Leanna Renee Hieber is joining us today with her novel The Spectral City. Here’s the publisher’s description:
In turn-of-the century New York City, the police have an off-the-books spiritual go-to when it comes to solving puzzling corporeal crimes . . .
Her name is Eve Whitby, gifted medium and spearhead of The Ghost Precinct. When most women are traveling in a gilded society that promises only well-appointed marriage, the confident nineteen-year-old Eve navigates a social circle that carries a different kind of chill. Working with the diligent but skeptical Lieutenant Horowitz, as well as a group of fellow psychics and wayward ghosts, Eve holds her own against detractors and threats to solve New York’s most disturbing crimes as only a medium of her ability can.
But as accustomed as Eve is to ghastly crimes and all matters of the uncanny, even she is unsettled by her department’s latest mystery. Her ghostly conduits are starting to disappear one by one as though snatched away by some evil force determined to upset the balance between two realms, and most important—destroy the Ghost Precinct forever. Now Eve must brave the darkness to find the vanished souls. She has no choice. It’s her job to make sure no one is ever left for dead.
What’s Leanna’s favorite bit?
LEANNA RENEE HIEBER
Firstly, thanks to Mary Robinette for the generosity of this space and to this wonderful platform of authors sharing tidbits of their heart, and for you, dear reader, for your presences.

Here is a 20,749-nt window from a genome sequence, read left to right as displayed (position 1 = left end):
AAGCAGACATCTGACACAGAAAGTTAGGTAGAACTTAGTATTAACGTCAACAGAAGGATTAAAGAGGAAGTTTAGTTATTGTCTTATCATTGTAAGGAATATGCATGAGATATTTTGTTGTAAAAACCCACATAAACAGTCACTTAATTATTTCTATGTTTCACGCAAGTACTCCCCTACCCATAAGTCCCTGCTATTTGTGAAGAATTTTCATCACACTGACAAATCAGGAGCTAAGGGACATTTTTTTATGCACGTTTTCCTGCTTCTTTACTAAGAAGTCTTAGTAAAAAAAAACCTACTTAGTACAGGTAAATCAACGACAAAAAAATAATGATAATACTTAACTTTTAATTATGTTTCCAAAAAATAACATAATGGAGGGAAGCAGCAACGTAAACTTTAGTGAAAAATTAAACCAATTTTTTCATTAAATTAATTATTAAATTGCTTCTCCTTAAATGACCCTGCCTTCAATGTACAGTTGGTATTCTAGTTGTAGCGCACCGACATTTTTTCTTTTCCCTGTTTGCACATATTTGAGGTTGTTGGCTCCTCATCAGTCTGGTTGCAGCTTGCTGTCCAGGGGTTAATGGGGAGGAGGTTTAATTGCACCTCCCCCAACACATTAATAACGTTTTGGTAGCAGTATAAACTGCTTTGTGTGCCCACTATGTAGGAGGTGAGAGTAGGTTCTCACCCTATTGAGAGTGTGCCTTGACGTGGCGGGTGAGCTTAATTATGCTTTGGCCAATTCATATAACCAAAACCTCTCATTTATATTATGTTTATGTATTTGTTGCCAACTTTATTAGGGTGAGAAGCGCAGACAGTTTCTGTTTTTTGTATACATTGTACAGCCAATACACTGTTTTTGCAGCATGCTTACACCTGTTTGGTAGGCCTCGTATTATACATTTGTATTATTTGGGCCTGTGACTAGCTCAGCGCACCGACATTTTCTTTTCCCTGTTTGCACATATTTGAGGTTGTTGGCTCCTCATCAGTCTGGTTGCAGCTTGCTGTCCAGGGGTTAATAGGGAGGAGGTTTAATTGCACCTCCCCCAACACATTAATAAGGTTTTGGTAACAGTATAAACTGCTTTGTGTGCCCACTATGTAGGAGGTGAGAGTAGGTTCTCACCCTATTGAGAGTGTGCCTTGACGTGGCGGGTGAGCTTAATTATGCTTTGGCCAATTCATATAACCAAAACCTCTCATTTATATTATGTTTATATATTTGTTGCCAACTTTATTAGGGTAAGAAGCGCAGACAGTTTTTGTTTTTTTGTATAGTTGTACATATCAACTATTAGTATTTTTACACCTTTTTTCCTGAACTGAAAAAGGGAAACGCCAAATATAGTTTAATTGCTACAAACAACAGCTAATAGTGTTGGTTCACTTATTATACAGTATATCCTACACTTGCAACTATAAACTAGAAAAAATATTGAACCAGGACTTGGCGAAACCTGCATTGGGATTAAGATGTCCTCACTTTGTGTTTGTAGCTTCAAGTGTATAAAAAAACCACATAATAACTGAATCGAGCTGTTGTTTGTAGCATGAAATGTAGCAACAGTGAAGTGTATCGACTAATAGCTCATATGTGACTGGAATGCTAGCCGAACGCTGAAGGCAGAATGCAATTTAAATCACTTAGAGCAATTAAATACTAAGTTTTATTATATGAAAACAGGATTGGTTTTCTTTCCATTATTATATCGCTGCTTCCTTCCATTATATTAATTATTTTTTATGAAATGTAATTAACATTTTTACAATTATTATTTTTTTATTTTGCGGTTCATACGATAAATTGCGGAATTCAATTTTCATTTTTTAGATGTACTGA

I’ve eleven Gaslamp Fantasy novels to my name and in each of them, I’m most driven by character relationships of all kinds and from all backgrounds. My very favorite relationship to explore is between dynamic mentors and promising mentees. In The Spectral City I feature a force of nature across several of my series, Evelyn Northe-Stewart; a matriarch now in her mid-sixties, a sensitive, psychic, medium, linguist, philanthropist and above all, an epic mentor. I wanted to explore the idea of a mentor serving additionally as a best friend. I did this with Evelyn’s nineteen-year-old granddaughter and namesake, Eve Whitby. “Gran” is the light of Eve’s life and when she goes missing, Eve turns to another of Gran’s powerful mentees to help find her. The memory that comes to Eve’s mind when prompted to think of her, so that Gran may be psychically found by these two talented mentees, is my favorite bit.